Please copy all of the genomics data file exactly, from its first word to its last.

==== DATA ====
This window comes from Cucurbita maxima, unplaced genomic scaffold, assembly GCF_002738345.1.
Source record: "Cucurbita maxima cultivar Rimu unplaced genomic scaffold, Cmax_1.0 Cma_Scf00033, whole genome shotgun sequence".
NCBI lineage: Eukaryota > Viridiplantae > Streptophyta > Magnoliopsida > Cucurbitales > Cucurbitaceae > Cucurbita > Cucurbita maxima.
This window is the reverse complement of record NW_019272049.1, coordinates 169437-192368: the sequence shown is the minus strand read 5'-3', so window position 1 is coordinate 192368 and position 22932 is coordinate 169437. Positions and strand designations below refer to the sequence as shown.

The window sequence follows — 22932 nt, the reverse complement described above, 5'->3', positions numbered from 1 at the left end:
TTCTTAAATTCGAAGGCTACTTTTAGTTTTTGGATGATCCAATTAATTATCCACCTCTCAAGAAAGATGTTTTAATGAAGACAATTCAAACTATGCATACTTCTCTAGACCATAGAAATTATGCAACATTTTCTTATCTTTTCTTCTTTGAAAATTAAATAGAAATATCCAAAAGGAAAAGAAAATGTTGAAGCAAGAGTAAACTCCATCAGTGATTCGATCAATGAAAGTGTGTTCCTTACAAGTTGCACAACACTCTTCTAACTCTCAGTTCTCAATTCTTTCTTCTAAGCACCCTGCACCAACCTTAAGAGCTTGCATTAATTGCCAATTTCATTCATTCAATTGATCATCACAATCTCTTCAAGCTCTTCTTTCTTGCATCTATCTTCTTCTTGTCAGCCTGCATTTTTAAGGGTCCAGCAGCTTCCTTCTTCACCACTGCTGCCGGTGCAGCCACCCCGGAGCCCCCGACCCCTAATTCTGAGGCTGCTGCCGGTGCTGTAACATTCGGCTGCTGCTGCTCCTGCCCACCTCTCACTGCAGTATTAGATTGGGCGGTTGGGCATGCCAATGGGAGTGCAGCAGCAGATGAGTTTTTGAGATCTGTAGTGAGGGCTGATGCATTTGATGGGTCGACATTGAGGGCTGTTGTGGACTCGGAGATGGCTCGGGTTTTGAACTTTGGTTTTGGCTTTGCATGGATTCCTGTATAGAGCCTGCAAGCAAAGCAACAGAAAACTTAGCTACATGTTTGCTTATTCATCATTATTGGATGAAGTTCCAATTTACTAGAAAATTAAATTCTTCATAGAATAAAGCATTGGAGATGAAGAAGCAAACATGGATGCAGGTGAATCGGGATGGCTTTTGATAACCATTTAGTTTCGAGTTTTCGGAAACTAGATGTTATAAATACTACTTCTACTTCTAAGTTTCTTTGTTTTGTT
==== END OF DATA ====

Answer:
This window comes from Cucurbita maxima, unplaced genomic scaffold, assembly GCF_002738345.1.
Source record: "Cucurbita maxima cultivar Rimu unplaced genomic scaffold, Cmax_1.0 Cma_Scf00033, whole genome shotgun sequence".
NCBI lineage: Eukaryota > Viridiplantae > Streptophyta > Magnoliopsida > Cucurbitales > Cucurbitaceae > Cucurbita > Cucurbita maxima.
This window is the reverse complement of record NW_019272049.1, coordinates 169437-192368: the sequence shown is the minus strand read 5'-3', so window position 1 is coordinate 192368 and position 22932 is coordinate 169437. Positions and strand designations below refer to the sequence as shown.

The window sequence follows — 22932 nt, the reverse complement described above, 5'->3', positions numbered from 1 at the left end:
TTCTTAAATTCGAAGGCTACTTTTAGTTTTTGGATGATCCAATTAATTATCCACCTCTCAAGAAAGATGTTTTAATGAAGACAATTCAAACTATGCATACTTCTCTAGACCATAGAAATTATGCAACATTTTCTTATCTTTTCTTCTTTGAAAATTAAATAGAAATATCCAAAAGGAAAAGAAAATGTTGAAGCAAGAGTAAACTCCATCAGTGATTCGATCAATGAAAGTGTGTTCCTTACAAGTTGCACAACACTCTTCTAACTCTCAGTTCTCAATTCTTTCTTCTAAGCACCCTGCACCAACCTTAAGAGCTTGCATTAATTGCCAATTTCATTCATTCAATTGATCATCACAATCTCTTCAAGCTCTTCTTTCTTGCATCTATCTTCTTCTTGTCAGCCTGCATTTTTAAGGGTCCAGCAGCTTCCTTCTTCACCACTGCTGCCGGTGCAGCCACCCCGGAGCCCCCGACCCCTAATTCTGAGGCTGCTGCCGGTGCTGTAACATTCGGCTGCTGCTGCTCCTGCCCACCTCTCACTGCAGTATTAGATTGGGCGGTTGGGCATGCCAATGGGAGTGCAGCAGCAGATGAGTTTTTGAGATCTGTAGTGAGGGCTGATGCATTTGATGGGTCGACATTGAGGGCTGTTGTGGACTCGGAGATGGCTCGGGTTTTGAACTTTGGTTTTGGCTTTGCATGGATTCCTGTATAGAGCCTGCAAGCAAAGCAACAGAAAACTTAGCTACATGTTTGCTTATTCATCATTATTGGATGAAGTTCCAATTTACTAGAAAATTAAATTCTTCATAGAATAAAGCATTGGAGATGAAGAAGCAAACATGGATGCAGGTGAATCGGGATGGCTTTTGATAACCATTTAGTTTCGAGTTTTCGGAAACTAGATGTTATAAATACTACTTCTACTTCTAAGTTTCTTTGTTTTGTT